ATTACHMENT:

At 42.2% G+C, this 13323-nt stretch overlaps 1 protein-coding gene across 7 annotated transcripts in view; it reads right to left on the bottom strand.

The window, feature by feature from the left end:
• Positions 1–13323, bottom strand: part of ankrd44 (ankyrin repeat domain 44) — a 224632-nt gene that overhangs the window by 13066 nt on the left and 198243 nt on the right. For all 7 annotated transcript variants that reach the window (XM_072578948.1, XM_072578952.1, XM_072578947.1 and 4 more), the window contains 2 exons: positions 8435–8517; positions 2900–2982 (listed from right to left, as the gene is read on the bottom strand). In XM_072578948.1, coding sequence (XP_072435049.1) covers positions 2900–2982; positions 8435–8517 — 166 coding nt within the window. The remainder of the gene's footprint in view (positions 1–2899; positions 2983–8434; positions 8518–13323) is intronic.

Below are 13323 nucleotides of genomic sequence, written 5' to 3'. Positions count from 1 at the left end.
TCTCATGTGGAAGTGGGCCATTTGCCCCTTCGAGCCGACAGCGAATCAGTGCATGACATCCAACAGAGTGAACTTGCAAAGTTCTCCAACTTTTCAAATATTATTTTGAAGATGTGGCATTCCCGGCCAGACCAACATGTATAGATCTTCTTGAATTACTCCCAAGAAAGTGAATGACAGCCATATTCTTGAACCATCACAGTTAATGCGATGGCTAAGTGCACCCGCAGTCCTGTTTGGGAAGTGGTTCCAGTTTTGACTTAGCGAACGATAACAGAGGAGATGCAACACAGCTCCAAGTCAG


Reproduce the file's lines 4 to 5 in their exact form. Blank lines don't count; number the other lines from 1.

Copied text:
Below are 13323 nucleotides of genomic sequence, written 5' to 3'. Positions count from 1 at the left end.
TCTCATGTGGAAGTGGGCCATTTGCCCCTTCGAGCCGACAGCGAATCAGTGCATGACATCCAACAGAGTGAACTTGCAAAGTTCTCCAACTTTTCAAATATTATTTTGAAGATGTGGCATTCCCGGCCAGACCAACATGTATAGATCTTCTTGAATTACTCCCAAGAAAGTGAATGACAGCCATATTCTTGAACCATCACAGTTAATGCGATGGCTAAGTGCACCCGCAGTCCTGTTTGGGAAGTGGTTCCAGTTTTGACTTAGCGAACGATAACAGAGGAGATGCAACACAGCTCCAAGTCAG